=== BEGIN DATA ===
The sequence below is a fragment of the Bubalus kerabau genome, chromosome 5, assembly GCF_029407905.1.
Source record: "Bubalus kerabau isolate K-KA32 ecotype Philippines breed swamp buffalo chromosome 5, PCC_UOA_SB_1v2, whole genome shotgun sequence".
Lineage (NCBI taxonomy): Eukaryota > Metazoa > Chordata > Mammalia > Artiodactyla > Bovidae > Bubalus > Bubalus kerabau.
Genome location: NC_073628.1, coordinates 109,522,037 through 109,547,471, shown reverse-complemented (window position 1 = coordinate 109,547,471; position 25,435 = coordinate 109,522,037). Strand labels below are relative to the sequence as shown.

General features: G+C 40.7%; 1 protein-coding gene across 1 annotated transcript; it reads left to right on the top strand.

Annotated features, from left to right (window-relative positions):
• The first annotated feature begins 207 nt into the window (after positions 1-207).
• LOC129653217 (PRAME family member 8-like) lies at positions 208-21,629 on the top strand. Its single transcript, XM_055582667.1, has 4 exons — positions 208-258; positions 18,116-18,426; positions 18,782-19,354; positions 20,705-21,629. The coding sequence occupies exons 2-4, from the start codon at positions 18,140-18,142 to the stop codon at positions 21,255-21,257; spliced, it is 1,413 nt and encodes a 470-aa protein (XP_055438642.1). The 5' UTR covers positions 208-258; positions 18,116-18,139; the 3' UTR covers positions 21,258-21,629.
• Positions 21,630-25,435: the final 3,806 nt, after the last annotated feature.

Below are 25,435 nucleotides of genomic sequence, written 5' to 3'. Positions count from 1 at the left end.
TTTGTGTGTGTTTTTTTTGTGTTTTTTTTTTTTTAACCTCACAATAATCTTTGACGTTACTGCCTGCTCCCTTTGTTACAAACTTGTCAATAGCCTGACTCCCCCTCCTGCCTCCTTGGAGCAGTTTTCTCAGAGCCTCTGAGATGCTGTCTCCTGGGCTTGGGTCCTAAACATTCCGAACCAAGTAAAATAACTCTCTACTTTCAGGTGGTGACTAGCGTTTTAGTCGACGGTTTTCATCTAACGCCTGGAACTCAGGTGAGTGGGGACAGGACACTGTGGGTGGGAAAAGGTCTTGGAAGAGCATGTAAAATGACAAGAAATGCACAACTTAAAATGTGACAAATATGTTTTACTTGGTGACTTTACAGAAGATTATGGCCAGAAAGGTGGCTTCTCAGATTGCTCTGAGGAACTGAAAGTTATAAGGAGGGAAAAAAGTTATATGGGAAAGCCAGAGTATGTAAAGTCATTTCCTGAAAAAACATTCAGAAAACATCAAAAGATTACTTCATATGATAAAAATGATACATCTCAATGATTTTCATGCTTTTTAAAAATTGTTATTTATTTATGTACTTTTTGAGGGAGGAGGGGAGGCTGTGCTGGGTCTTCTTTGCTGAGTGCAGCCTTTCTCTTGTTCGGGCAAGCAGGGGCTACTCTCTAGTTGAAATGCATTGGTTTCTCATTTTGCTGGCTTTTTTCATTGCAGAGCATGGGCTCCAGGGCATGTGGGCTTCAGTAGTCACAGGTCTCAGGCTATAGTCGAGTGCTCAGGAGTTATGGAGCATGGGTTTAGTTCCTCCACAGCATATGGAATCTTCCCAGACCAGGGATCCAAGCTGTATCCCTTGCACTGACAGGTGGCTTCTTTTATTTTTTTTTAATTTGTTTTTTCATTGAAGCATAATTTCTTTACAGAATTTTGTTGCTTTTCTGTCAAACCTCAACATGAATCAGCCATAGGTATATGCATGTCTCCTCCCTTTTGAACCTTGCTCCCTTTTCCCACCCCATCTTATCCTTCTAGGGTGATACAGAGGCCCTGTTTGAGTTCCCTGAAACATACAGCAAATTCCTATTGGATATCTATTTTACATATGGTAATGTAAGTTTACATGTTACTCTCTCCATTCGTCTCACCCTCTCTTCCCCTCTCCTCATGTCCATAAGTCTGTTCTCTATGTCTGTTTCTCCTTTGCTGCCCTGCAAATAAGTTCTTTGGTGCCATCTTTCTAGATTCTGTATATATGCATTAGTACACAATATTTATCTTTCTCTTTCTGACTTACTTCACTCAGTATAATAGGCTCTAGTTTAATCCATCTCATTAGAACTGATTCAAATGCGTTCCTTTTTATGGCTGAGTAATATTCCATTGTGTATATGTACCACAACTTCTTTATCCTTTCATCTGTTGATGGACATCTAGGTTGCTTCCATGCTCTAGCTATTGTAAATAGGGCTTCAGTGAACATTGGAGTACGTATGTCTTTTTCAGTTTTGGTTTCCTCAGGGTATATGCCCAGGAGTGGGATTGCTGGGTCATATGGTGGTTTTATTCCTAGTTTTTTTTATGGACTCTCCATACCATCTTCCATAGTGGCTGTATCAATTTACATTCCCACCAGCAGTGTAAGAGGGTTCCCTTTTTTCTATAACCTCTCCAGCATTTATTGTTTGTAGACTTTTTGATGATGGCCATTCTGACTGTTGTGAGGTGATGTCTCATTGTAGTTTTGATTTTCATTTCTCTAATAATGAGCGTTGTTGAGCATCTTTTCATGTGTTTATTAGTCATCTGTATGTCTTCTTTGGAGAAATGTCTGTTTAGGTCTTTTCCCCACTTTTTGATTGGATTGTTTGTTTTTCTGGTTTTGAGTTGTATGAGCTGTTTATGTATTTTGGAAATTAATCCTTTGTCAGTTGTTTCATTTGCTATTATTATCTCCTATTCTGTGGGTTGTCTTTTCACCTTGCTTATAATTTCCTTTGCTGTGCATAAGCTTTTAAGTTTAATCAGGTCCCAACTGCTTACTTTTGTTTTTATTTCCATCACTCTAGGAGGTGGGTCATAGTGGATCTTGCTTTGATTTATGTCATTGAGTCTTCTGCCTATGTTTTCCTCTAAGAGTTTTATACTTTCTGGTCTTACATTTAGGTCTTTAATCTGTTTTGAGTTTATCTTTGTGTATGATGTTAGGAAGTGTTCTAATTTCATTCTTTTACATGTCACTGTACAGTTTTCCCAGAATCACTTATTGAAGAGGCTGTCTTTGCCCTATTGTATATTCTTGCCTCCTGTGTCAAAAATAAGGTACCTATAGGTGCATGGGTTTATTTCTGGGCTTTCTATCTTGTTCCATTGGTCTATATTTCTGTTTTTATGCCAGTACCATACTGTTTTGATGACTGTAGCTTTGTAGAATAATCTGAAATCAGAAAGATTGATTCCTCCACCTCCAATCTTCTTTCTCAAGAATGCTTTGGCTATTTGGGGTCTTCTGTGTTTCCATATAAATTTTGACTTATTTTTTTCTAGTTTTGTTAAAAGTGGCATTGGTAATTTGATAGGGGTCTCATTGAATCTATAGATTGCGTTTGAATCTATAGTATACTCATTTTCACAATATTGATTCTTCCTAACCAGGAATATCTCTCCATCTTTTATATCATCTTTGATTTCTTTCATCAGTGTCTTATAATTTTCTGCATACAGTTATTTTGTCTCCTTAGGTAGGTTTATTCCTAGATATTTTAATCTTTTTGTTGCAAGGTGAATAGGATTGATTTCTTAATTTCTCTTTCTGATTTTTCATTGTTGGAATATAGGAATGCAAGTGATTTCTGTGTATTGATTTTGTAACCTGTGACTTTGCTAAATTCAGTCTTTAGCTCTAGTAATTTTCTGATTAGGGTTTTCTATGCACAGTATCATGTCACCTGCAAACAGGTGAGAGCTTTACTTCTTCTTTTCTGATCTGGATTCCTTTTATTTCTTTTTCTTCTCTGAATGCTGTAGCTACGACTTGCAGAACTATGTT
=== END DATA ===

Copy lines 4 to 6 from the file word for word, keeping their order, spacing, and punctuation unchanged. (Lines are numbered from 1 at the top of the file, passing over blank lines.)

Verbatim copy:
Genome location: NC_073628.1, coordinates 109,522,037 through 109,547,471, shown reverse-complemented (window position 1 = coordinate 109,547,471; position 25,435 = coordinate 109,522,037). Strand labels below are relative to the sequence as shown.

General features: G+C 40.7%; 1 protein-coding gene across 1 annotated transcript; it reads left to right on the top strand.

Annotated features, from left to right (window-relative positions):